Turkish, American top diplomats to meet to finalize Syria plan
Two top diplomats from Turkey and the United States will come together in Washington D.C. on June 3 to finalize a months-long debated road map for a bilateral move in the Manbij province of Syria that will push the withdrawal of Syrian Kurdish fighters from the city and help the two NATO allies relatively mend their troubled ties.
Foreign Minister Mevlüt Çavuşoğlu will be hosted by Secretary of State Mike Pompeo on June 4 in their first in-person meeting in the U.S. capital since the latter has been appointed as American diplomat.
The core of the talks will be focused on what the two parties call “the Manbij plan” that would stipulate the withdrawal of the People’s Protection Units (YPG), a group Ankara recognizes as a terrorist organization because of its links with the outlawed Kurdistan Workers’ Party (PKK), from this strategic province in northwestern Syria.
Turkey has long demanded the YPG’s removal from Manbij, where a sizeable U.S. force has also been deployed since early 2016. The former U.S. administration had promised this but it has never been fulfilled by the past and current U.S. governments.
Çavuşoğlu and Pompeo are expected to reveal a plan for the joint control and protection of Manbij after the withdrawal of the YPG troops from the region within a certain timeline. According to a report by the state-run Anadolu Agency, the YPG will leave the city in 30 days after the agreement between Turkey and the U.S. will be announced on June 4. The Turkish military will monitor the withdrawal of the YPG in order not to create a security vacuum to be filled by other terrorist organizations in the region.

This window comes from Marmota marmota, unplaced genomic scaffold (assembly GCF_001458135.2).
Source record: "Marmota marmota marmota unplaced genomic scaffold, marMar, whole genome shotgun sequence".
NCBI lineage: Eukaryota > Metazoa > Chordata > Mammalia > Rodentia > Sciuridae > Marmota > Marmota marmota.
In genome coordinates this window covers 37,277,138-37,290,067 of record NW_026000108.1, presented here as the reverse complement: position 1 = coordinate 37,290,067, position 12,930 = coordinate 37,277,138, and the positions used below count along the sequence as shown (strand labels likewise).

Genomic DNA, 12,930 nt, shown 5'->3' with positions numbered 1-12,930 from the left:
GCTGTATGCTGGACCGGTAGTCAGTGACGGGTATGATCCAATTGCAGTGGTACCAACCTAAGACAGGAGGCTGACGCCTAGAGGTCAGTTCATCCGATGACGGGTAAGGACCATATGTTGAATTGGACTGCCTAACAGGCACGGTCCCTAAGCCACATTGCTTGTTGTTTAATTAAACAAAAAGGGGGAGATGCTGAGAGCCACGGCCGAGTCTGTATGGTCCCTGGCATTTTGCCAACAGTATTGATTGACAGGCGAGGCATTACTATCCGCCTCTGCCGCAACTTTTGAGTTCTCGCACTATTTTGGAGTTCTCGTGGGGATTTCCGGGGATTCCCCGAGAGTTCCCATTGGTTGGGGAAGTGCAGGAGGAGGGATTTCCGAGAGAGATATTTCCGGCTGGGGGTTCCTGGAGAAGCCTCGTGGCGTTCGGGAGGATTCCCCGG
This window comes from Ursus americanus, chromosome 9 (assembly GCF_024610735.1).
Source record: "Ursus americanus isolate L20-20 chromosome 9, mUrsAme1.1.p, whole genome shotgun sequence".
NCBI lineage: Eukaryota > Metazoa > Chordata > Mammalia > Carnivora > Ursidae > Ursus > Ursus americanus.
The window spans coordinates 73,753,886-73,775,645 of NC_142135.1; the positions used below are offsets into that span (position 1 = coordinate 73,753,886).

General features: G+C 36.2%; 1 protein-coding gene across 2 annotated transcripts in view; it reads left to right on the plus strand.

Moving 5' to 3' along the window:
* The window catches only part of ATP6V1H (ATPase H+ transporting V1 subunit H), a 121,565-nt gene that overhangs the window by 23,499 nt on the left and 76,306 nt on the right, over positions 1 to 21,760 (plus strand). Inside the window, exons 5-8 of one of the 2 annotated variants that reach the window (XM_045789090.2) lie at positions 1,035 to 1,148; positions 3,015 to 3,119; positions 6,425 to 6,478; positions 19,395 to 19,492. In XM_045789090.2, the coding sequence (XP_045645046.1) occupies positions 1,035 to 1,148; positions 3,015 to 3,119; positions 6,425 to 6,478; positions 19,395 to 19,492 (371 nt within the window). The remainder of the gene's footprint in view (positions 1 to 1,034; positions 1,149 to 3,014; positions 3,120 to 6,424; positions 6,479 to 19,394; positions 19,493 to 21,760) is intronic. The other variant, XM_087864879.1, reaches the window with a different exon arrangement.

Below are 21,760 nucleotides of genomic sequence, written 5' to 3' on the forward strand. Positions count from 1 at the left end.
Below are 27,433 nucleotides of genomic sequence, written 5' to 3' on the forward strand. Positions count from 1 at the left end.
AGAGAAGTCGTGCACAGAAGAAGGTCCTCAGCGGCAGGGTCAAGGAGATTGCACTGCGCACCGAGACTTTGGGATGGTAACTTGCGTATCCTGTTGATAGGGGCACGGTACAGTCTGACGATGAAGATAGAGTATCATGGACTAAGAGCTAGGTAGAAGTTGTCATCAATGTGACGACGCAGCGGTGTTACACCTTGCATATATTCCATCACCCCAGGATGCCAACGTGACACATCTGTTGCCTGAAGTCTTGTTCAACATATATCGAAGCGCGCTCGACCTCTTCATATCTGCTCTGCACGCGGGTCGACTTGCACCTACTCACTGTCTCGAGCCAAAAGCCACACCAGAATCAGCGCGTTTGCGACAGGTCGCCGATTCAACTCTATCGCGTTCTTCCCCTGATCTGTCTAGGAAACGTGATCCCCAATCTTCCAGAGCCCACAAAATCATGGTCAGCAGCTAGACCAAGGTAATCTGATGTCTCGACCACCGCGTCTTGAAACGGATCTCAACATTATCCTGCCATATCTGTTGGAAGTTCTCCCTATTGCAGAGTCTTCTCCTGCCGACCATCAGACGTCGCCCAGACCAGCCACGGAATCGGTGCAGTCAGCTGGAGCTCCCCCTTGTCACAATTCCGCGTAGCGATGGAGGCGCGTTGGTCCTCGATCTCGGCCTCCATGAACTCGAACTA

The military council responsible for security and the local council responsible for municipal services will be formed by taking the ethnic distribution of the population into consideration. The same report suggests that the new governing body of Manbij will be established within the first 60 days after June 4. In between, the Turkish and American troops and intelligence will undertake joint measures for the security of the city.
The U.S.’ continued partnership with the YPG in the fight against the Islamic State of Iraq and the Levant (ISIL) has long received harsh reactions from Turkey. It calls its NATO ally to cease this alliance with the YPG and stop pledging military and political support to the group. The U.S. however, does not hint that its cooperation with the YPG will soon end, as the U.S. Central Command (CENTCOM) suggests the anti-jihadist fight in eastern Syria needs to be fully won.
Manbij plan to be implemented in other YPG-held areas
In a statement on June 2, Çavuşoğlu told reporters the roadmap on Manbij would be announced following negotiations with his counterpart Pompeo on June 4.
“Who will govern here [Manbij] until a political solution is reached in the country? Who will be responsible for security? Joint action and a joint decision with the U.S. on these issues is the basic framework of the main roadmap,” he said.
He said if the Manbij plan is implemented successfully, other YPG-held Syrian towns would follow.
“We have to stabilize these places,” Çavuşoğlu said, adding that there are hundreds of thousands of Kurds who had to flee persecution by the YPG.
All issues will be discussed
Although the primary reason why two ministers meet is ongoing turmoil in Syria, the conversation between Çavuşoğlu and Pompeo is believed to cover all aspects of bilateral relations. The ties between the two countries have long been suffering due to a score of unresolved bilateral matters.
Turkey’s demands for the extradition of Fethullah Gülen, believed to be the mastermind of the July 2016 coup attempt, from the U.S. have not received a positive response. In return, the U.S. has pressed for the release of the American Pastor Andrew Brunson, who was jailed in late 2016 over terror charges. The U.S. also wants the release of Metin Topuz, who was arrested over his alleged links with the Fethullahist Terror Organization (FETÖ) in late 2017.
Another top issue is Turkey’s plans to purchase the $2.5 billion-worth Russian S-400 anti-ballistic missile systems. The U.S. urges Turkey not to proceed further with this plan as it could impose sanctions upon a bill legislated earlier in the U.S. Congress.